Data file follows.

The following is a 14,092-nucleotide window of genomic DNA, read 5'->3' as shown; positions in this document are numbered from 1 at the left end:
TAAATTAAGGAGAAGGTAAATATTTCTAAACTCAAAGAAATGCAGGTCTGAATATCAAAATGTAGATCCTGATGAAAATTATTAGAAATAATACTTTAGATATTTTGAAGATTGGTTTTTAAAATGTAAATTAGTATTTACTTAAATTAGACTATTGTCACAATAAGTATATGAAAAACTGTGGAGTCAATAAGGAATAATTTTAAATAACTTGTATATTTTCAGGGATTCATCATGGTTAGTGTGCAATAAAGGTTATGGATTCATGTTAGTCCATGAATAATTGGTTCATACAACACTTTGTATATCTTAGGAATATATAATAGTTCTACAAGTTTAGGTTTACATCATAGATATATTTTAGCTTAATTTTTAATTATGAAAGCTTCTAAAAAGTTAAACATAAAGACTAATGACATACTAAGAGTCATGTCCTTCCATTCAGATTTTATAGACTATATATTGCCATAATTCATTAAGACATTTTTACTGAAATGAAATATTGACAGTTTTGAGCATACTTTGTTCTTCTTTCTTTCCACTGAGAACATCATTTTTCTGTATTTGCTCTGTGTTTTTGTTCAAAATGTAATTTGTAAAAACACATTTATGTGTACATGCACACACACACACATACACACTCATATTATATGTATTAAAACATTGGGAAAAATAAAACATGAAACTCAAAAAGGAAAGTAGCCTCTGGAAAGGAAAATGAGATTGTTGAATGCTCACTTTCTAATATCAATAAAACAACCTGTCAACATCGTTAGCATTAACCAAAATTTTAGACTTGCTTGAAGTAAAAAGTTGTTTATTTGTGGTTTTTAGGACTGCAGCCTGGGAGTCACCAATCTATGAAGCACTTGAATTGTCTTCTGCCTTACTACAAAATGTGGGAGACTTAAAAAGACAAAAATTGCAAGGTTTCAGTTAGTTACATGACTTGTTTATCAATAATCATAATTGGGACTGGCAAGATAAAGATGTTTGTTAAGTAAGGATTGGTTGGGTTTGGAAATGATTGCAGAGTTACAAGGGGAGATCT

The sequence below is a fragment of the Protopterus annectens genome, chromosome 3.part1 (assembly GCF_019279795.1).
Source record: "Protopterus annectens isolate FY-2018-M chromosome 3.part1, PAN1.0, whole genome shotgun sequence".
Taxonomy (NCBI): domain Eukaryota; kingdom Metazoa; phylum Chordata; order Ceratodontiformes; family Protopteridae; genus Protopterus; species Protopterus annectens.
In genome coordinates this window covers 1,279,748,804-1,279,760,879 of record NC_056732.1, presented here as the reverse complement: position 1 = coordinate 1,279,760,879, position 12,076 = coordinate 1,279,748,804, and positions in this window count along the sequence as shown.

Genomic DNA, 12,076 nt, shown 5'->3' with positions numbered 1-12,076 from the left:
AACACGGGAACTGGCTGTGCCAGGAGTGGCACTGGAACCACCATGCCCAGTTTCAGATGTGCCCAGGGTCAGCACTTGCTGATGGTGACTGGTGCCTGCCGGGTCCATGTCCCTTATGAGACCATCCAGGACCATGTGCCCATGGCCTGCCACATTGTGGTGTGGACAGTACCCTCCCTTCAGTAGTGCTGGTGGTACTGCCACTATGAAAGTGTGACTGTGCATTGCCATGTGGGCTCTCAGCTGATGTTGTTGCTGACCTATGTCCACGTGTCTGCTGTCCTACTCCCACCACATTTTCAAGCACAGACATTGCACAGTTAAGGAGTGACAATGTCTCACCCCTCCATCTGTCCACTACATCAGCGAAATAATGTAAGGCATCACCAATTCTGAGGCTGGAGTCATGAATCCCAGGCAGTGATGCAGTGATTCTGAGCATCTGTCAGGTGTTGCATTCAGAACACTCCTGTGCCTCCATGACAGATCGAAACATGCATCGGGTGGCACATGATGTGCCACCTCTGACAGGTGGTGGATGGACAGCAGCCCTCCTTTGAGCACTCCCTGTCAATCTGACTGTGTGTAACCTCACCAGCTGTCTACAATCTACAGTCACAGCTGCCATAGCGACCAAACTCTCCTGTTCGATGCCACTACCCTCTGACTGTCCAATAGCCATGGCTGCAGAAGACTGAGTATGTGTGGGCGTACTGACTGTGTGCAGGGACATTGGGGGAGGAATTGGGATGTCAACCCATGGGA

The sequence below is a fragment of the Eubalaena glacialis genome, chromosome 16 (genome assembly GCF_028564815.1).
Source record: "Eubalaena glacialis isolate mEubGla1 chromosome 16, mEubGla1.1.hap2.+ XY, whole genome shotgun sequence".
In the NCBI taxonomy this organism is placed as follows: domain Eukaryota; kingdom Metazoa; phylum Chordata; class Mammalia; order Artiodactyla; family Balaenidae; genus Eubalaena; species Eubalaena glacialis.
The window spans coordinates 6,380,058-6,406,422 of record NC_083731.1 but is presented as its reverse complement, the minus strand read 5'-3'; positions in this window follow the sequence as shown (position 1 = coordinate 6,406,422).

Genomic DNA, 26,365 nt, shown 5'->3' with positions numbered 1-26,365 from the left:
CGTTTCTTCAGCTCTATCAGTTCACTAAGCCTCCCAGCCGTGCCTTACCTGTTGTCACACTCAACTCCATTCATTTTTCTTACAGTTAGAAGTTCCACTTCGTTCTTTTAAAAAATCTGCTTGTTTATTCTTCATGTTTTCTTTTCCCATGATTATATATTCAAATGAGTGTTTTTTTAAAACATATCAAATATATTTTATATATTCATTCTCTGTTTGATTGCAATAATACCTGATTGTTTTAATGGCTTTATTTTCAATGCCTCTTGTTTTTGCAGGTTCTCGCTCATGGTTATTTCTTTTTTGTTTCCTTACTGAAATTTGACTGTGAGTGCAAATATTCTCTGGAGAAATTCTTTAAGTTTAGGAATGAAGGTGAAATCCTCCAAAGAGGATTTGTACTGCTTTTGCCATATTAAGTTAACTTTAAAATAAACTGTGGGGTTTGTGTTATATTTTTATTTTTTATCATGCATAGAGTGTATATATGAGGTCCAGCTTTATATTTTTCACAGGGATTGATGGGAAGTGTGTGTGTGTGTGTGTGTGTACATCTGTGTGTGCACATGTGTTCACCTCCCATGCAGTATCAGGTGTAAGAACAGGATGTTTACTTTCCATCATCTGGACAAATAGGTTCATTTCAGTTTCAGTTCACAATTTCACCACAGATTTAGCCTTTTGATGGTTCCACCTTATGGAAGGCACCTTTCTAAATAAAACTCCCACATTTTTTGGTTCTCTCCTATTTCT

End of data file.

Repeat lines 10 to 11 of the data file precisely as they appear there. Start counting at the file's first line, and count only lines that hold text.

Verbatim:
Source record: "Eubalaena glacialis isolate mEubGla1 chromosome 16, mEubGla1.1.hap2.+ XY, whole genome shotgun sequence".
In the NCBI taxonomy this organism is placed as follows: domain Eukaryota; kingdom Metazoa; phylum Chordata; class Mammalia; order Artiodactyla; family Balaenidae; genus Eubalaena; species Eubalaena glacialis.